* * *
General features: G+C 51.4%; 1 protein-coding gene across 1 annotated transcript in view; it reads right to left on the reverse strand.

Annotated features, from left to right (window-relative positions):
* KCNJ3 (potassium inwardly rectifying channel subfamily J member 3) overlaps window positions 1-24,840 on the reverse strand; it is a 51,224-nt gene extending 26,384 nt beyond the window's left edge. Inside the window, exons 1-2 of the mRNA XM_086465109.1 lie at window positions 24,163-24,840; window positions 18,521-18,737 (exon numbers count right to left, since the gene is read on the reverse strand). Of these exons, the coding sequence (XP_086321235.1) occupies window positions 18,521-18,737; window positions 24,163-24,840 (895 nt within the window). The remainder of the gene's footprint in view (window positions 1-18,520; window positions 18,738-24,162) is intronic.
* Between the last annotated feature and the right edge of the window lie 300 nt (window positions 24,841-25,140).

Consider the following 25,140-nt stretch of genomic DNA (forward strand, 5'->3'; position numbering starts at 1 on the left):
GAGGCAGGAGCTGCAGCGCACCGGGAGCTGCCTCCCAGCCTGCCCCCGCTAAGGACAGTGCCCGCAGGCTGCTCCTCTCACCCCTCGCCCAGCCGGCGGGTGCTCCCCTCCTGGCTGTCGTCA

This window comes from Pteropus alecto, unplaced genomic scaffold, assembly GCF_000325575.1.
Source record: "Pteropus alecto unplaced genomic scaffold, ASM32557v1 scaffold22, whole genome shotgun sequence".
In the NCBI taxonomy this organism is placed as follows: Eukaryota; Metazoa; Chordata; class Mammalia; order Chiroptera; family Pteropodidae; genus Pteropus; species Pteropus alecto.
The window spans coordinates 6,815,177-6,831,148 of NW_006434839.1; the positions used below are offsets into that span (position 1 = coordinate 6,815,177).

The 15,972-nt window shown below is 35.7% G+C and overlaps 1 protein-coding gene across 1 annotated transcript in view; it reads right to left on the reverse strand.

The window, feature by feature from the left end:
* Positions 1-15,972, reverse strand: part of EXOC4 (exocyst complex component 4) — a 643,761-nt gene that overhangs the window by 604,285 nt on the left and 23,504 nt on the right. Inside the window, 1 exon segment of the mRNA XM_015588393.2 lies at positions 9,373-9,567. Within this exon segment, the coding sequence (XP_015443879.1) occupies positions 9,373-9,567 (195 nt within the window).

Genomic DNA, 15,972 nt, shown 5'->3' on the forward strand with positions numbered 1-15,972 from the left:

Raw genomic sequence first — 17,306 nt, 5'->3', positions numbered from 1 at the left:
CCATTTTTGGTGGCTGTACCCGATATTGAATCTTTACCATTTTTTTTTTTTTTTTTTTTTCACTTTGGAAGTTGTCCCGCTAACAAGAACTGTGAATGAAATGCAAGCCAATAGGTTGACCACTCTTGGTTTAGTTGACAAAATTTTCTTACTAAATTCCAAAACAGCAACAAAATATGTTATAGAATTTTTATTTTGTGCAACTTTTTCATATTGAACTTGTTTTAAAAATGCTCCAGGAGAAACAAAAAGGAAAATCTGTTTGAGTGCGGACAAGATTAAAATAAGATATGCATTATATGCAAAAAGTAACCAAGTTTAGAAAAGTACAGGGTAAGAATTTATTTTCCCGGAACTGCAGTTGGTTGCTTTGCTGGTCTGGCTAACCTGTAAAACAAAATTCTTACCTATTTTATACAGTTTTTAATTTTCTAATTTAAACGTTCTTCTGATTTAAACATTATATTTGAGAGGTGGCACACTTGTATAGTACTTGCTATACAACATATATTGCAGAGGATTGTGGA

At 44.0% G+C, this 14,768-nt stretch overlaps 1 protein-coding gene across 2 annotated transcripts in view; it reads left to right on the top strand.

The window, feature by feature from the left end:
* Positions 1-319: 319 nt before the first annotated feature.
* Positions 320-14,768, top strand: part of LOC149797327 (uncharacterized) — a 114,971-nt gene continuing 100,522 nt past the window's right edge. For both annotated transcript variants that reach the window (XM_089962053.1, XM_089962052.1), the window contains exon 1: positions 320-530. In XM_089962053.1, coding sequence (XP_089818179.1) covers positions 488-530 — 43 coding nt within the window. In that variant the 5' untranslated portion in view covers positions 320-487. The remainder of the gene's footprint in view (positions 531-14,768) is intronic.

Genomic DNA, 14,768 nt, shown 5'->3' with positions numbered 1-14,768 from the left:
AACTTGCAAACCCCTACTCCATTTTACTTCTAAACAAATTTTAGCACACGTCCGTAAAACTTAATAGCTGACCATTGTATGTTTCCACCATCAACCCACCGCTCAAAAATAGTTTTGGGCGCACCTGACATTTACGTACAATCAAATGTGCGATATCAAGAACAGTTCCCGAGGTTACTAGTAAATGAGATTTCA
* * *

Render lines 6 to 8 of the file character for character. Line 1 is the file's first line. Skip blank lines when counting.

GAGGCAGGAGCTGCAGCGCACCGGGAGCTGCCTCCCAGCCTGCCCCCGCTAAGGACAGTGCCCGCAGGCTGCTCCTCTCACCCCTCGCCCAGCCGGCGGGTGCTCCCCTCCTGGCTGTCGTCA

This window comes from Pteropus alecto, unplaced genomic scaffold, assembly GCF_000325575.1.
Source record: "Pteropus alecto unplaced genomic scaffold, ASM32557v1 scaffold22, whole genome shotgun sequence".